I have lots of ideas for posts for this blog that take the idea of ‘beyond the temple’ broader than it has been, but it could take a while for me to get around to writing them. Those who are my friends or followers on social media will know that I’ve been consumed by the bush fire crisis facing my home state, NSW. I even had to evacuate one day. But today we have a little rain, so perhaps we’ll dodge the bullet this time. The nearest fire is about 20 kilometres away, but it hasn’t moved towards us for a week now, so the ever present anxiety has eased.
The expected rain isn’t enough to put out the fires, though, just slow them down, nor is it expected to be enough to fill the dams and break the drought. Ferns and trees are dying. Kangaroos are coming into the garden to get water and vast areas of Australia are burned and/or in severe drought. Wildlife is devastated. I read somewhere that scientists predicted that Australia would be one of the first countries to feel the effects of climate change, and here we are.
So discussions around Tibetan Buddhism all seem rather inconsequential and even indulgent in light of the fact that if we don’t act in the next decade to lower carbon emissions, we truly will be facing the extinction of life as we know it.
We are truly, all of us, facing the great impermanence.
One of the reasons people join a religion is because the structures of that religion help them make time to contemplate the spiritual dimension of life. Christians head off to church every Sunday, for instance. Many people who aren’t Christians or who don’t belong to a specific church believe in God, but without the ritual of church and listening to a priest give a sermon, they may never take the time to think outside of their worldly existence. And most people do need something to remind them to at least aim to be a good person. It’s easier for the worries of life to take us over if we don’t take time to meditate or contemplate or pray or just sit and enjoy some mental space or peace and quiet.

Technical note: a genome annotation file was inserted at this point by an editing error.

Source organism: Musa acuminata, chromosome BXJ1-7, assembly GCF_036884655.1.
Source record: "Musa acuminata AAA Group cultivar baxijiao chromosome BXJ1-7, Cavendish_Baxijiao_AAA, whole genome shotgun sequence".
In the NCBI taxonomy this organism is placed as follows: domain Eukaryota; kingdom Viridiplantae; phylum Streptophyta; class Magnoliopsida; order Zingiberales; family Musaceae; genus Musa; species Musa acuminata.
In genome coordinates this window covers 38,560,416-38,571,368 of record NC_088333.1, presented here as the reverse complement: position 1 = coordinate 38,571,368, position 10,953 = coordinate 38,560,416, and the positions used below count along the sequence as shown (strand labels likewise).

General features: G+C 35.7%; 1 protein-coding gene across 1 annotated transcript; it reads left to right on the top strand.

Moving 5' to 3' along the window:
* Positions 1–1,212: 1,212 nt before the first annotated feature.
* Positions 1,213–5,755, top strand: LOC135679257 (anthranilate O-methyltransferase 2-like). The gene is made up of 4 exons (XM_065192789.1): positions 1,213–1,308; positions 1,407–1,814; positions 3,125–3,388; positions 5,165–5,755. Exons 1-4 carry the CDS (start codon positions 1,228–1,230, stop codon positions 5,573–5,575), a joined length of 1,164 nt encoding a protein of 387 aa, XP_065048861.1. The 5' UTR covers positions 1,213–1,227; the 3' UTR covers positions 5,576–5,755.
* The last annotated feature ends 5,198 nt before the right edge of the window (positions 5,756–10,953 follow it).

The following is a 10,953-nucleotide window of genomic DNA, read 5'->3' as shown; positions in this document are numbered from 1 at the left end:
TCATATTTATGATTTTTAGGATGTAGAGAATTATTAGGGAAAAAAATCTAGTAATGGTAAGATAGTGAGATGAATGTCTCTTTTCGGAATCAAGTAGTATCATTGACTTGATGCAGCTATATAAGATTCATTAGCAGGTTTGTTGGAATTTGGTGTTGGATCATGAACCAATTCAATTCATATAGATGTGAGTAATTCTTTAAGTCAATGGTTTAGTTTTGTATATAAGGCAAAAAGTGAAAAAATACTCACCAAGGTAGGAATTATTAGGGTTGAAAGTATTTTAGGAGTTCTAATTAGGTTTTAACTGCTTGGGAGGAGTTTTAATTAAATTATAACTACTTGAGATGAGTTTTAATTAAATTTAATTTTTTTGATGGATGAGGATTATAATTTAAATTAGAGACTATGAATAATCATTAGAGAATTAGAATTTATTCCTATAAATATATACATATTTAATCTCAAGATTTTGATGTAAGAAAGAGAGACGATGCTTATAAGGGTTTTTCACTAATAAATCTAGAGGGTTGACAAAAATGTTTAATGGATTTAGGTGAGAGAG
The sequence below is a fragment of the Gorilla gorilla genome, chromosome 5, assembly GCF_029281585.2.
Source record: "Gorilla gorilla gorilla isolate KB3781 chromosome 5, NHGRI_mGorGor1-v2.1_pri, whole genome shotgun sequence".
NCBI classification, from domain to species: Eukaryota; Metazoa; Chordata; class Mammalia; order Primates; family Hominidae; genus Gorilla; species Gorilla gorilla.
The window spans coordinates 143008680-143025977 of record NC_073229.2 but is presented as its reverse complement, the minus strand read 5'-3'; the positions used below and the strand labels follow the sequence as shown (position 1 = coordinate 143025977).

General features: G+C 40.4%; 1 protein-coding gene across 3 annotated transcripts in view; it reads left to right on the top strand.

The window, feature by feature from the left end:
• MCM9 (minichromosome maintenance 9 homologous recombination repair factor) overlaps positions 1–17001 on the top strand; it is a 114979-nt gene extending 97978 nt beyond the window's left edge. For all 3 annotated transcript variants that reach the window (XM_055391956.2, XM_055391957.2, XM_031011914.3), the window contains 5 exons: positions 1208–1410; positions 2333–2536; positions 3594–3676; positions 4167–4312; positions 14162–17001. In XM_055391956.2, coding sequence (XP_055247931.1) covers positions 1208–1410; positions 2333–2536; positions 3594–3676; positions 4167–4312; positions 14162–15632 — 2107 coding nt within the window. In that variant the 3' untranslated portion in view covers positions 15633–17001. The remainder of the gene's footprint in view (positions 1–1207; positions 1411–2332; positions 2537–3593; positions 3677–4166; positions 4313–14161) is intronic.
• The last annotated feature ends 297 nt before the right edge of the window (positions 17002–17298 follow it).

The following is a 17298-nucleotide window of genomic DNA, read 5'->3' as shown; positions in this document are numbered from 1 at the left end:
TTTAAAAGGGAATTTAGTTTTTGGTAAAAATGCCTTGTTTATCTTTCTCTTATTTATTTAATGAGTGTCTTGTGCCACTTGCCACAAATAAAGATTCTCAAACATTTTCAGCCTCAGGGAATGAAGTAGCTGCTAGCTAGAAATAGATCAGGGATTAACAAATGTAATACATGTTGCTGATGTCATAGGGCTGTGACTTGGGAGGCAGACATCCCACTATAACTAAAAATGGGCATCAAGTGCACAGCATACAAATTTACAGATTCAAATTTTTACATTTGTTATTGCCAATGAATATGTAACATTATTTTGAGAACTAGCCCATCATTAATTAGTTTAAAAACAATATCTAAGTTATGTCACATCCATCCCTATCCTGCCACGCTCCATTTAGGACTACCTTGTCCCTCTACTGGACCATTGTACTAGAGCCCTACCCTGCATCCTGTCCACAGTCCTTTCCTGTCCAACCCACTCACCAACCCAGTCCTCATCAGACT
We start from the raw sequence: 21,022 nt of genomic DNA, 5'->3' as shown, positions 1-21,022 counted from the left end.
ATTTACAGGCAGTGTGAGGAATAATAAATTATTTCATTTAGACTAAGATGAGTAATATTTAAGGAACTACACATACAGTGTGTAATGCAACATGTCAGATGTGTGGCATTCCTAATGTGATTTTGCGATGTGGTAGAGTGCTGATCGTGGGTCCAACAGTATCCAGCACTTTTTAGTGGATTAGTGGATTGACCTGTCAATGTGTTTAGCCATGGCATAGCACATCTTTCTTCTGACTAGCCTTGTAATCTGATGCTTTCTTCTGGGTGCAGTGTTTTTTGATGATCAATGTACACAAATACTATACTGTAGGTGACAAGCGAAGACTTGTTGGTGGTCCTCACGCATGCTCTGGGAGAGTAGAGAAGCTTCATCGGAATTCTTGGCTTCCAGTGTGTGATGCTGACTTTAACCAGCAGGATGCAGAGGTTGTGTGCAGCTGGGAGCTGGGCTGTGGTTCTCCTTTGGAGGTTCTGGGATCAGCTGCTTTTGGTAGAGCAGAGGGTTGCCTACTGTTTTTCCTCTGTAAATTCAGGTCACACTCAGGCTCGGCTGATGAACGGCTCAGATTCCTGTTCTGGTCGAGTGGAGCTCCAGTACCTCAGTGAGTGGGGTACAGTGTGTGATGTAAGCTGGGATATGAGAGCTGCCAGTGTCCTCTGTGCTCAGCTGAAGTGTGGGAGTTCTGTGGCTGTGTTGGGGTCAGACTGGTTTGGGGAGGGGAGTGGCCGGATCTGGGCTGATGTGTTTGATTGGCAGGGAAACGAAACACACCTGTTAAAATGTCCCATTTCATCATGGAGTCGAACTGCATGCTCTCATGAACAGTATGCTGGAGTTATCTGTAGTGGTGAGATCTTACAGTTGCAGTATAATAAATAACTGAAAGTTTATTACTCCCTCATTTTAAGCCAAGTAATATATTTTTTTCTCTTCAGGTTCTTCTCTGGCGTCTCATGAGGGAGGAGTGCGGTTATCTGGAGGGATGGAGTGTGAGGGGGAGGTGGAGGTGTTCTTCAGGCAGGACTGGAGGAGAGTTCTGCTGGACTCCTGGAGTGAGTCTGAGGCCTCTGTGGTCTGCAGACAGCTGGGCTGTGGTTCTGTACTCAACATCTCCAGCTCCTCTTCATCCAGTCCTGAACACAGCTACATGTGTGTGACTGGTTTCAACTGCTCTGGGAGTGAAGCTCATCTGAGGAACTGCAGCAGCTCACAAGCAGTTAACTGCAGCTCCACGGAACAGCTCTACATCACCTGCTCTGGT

So what do those of us who don’t want a religion do?
Rigpa’s gaslighting skills are making a strong showing in the wake of Sogyal’s death. Gaslighting is a nice term for what some might call outright lies. It’s a way of obscuring the truth and manipulating people to perceive things in a way that suits the gaslighter’s agenda. Rigpa needs students to deify Sogyal, to keep the fantasy alive so they can keep the money rolling in, so they’re doing everything they can to assure their devotees that Sogyal was truly an enlightened master – and therefore, according to their beliefs, he didn’t harm anyone.
One of the result of Sogyal’s betrayal for me is questioning EVERYTHING about Tibetan Buddhism. I realise that I accepted too much on faith alone. I had faith that ‘Buddhism’ was all good. But the Buddha himself said we shouldn’t take what he said on faith alone, let alone what some teacher 2500 years in the future might say.
I tested some of it, the stuff that related specifically to me, my mind, and how I handled my life, but I never doubted that Tibetan Buddhism was a complete path as Sogyal said. It certainly appeared to have everything covered, and we did have a step by step progression to follow that was supposed to end up with us being enlightened – in one lifetime. Given the actual results, however, I now have to ask whether or not this is actually the complete path we were told it was.
What are the results?
After forty years in Rigpa, and longer for Shambala, do we have any enlightened beings amongst the students? Are Sogyal and Trungpa’s oldest students the wise and compassionate beings they should be if this path according to them is truly what they say it is? And look at these abusive lamas; If they did actually practice the path they taught – which is highly doubtful – then they are hardly a good advertisment for their path. They may be highly developed in the area of meditation and be able to share some dharma gems, but they are also emotionally immature and highly manipulative people. This is hardly the kind of person we should be aiming to emulate, and they are clearly further from any genuine ‘enlightenment’ than the average law abiding citizen, so something must be amiss in what they taught.